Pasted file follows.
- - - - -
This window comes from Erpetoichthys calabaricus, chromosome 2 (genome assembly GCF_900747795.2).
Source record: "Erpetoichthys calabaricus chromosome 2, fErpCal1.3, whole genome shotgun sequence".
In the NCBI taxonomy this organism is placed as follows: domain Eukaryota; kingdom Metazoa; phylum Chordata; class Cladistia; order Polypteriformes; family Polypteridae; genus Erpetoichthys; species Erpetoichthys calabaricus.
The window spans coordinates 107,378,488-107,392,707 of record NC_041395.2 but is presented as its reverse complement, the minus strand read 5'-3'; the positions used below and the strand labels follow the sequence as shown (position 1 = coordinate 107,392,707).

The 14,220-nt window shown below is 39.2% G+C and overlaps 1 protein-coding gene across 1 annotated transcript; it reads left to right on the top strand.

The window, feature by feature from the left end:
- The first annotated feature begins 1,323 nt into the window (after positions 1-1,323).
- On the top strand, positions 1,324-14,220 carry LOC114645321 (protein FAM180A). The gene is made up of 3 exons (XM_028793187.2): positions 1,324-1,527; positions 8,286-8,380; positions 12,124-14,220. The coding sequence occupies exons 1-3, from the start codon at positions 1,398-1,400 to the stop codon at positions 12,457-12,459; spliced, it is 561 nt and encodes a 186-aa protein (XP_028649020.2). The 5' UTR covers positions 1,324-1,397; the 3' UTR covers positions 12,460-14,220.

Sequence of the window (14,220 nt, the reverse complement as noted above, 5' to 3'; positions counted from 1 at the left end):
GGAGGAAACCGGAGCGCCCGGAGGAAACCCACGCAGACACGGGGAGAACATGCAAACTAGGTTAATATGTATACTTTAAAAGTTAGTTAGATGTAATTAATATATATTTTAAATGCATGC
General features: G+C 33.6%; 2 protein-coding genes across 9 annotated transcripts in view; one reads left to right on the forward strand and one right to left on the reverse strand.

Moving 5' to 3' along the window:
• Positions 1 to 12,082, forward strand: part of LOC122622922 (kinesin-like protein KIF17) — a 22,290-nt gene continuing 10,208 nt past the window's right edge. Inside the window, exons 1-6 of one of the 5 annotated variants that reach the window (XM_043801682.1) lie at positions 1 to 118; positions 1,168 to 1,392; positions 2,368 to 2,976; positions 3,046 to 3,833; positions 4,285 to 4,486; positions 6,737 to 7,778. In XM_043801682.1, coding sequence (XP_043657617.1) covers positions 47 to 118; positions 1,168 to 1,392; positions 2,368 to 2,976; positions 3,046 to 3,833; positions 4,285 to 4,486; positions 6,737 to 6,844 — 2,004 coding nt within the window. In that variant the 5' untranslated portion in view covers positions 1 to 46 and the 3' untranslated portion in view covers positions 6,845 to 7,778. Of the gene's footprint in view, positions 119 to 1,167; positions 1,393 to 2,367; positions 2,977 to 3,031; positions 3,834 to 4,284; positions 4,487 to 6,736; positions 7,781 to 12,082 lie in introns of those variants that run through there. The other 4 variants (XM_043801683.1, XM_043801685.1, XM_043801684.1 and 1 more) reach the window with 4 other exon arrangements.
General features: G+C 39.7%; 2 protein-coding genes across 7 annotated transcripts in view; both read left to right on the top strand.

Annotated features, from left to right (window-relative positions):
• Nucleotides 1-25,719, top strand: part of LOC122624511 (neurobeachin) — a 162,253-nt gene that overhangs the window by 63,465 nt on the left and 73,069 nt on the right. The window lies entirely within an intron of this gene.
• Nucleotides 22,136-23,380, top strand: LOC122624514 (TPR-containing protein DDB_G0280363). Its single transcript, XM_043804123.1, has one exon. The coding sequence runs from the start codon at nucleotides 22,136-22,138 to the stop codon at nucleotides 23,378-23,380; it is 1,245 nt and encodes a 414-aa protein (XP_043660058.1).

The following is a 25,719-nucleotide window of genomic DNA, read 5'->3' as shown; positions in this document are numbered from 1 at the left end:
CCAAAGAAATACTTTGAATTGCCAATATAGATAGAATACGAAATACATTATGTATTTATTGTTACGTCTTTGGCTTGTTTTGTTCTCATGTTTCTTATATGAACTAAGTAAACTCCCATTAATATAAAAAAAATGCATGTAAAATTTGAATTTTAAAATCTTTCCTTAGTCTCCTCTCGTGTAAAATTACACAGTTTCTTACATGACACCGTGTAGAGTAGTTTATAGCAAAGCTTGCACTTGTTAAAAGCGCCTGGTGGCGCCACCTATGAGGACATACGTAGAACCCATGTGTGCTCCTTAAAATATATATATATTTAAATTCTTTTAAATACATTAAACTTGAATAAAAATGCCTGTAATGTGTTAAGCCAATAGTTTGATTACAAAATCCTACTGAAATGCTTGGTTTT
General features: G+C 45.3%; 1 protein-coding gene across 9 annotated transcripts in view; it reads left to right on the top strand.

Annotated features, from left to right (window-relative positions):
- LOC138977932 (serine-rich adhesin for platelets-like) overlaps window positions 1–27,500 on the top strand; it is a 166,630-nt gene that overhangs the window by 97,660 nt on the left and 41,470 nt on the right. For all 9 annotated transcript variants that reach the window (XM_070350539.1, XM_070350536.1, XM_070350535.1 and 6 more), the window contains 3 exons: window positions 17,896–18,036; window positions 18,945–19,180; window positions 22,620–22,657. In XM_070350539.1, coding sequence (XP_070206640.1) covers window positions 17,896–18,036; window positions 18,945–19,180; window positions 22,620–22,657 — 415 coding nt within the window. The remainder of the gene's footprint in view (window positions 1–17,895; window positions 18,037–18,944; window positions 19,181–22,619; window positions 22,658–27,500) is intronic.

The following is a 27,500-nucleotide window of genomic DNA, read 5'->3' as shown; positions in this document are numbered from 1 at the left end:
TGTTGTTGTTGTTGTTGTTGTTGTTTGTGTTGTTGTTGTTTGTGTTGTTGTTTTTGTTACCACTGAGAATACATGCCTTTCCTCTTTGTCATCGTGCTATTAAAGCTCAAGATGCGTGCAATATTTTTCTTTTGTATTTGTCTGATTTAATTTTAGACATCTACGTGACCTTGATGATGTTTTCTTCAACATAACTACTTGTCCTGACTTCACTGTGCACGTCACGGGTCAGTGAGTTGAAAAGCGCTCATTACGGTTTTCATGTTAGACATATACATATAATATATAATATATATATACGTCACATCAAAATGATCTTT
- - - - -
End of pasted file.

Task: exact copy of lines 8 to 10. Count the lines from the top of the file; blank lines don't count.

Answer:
- On the top strand, positions 1,324-14,220 carry LOC114645321 (protein FAM180A). The gene is made up of 3 exons (XM_028793187.2): positions 1,324-1,527; positions 8,286-8,380; positions 12,124-14,220. The coding sequence occupies exons 1-3, from the start codon at positions 1,398-1,400 to the stop codon at positions 12,457-12,459; spliced, it is 561 nt and encodes a 186-aa protein (XP_028649020.2). The 5' UTR covers positions 1,324-1,397; the 3' UTR covers positions 12,460-14,220.

Sequence of the window (14,220 nt, the reverse complement as noted above, 5' to 3'; positions counted from 1 at the left end):
GGAGGAAACCGGAGCGCCCGGAGGAAACCCACGCAGACACGGGGAGAACATGCAAACTAGGTTAATATGTATACTTTAAAAGTTAGTTAGATGTAATTAATATATATTTTAAATGCATGC